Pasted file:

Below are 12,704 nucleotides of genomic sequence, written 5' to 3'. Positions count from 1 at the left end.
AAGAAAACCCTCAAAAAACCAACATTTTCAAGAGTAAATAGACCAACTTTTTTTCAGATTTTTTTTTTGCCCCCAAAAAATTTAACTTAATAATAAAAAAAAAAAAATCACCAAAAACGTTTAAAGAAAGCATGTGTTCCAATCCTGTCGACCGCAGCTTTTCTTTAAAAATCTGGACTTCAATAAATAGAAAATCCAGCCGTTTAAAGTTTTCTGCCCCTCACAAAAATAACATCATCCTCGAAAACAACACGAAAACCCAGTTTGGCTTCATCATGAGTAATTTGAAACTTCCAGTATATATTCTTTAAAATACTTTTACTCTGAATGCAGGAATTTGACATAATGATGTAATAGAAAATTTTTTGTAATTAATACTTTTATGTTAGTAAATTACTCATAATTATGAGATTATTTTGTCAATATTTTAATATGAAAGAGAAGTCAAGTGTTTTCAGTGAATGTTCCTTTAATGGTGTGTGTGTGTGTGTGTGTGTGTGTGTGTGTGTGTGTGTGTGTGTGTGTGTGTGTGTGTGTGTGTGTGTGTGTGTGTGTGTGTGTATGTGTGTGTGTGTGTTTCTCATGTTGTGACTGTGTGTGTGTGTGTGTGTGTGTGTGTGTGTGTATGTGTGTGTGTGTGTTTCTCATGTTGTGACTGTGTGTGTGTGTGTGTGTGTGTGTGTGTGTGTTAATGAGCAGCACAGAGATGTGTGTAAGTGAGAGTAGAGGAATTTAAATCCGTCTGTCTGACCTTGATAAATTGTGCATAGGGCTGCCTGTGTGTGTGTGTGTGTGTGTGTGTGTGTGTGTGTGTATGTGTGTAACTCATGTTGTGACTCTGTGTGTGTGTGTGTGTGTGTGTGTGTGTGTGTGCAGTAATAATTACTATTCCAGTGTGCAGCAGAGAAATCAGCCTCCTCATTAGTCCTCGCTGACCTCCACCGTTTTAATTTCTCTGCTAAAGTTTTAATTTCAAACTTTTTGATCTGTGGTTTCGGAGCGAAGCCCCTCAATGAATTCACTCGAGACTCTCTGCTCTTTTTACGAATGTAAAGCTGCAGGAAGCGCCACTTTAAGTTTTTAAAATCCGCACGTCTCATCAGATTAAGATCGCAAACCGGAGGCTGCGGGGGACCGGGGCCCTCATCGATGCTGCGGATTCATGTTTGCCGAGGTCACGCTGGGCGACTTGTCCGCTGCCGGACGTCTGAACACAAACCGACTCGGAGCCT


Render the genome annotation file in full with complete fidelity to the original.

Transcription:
Below are 12,704 nucleotides of genomic sequence, written 5' to 3'. Positions count from 1 at the left end.
AAGAAAACCCTCAAAAAACCAACATTTTCAAGAGTAAATAGACCAACTTTTTTTCAGATTTTTTTTTTGCCCCCAAAAAATTTAACTTAATAATAAAAAAAAAAAAATCACCAAAAACGTTTAAAGAAAGCATGTGTTCCAATCCTGTCGACCGCAGCTTTTCTTTAAAAATCTGGACTTCAATAAATAGAAAATCCAGCCGTTTAAAGTTTTCTGCCCCTCACAAAAATAACATCATCCTCGAAAACAACACGAAAACCCAGTTTGGCTTCATCATGAGTAATTTGAAACTTCCAGTATATATTCTTTAAAATACTTTTACTCTGAATGCAGGAATTTGACATAATGATGTAATAGAAAATTTTTTGTAATTAATACTTTTATGTTAGTAAATTACTCATAATTATGAGATTATTTTGTCAATATTTTAATATGAAAGAGAAGTCAAGTGTTTTCAGTGAATGTTCCTTTAATGGTGTGTGTGTGTGTGTGTGTGTGTGTGTGTGTGTGTGTGTGTGTGTGTGTGTGTGTGTGTGTGTGTGTGTGTGTGTGTGTGTGTGTATGTGTGTGTGTGTGTTTCTCATGTTGTGACTGTGTGTGTGTGTGTGTGTGTGTGTGTGTGTGTATGTGTGTGTGTGTGTTTCTCATGTTGTGACTGTGTGTGTGTGTGTGTGTGTGTGTGTGTGTGTTAATGAGCAGCACAGAGATGTGTGTAAGTGAGAGTAGAGGAATTTAAATCCGTCTGTCTGACCTTGATAAATTGTGCATAGGGCTGCCTGTGTGTGTGTGTGTGTGTGTGTGTGTGTGTGTGTGTATGTGTGTAACTCATGTTGTGACTCTGTGTGTGTGTGTGTGTGTGTGTGTGTGTGTGTGCAGTAATAATTACTATTCCAGTGTGCAGCAGAGAAATCAGCCTCCTCATTAGTCCTCGCTGACCTCCACCGTTTTAATTTCTCTGCTAAAGTTTTAATTTCAAACTTTTTGATCTGTGGTTTCGGAGCGAAGCCCCTCAATGAATTCACTCGAGACTCTCTGCTCTTTTTACGAATGTAAAGCTGCAGGAAGCGCCACTTTAAGTTTTTAAAATCCGCACGTCTCATCAGATTAAGATCGCAAACCGGAGGCTGCGGGGGACCGGGGCCCTCATCGATGCTGCGGATTCATGTTTGCCGAGGTCACGCTGGGCGACTTGTCCGCTGCCGGACGTCTGAACACAAACCGACTCGGAGCCT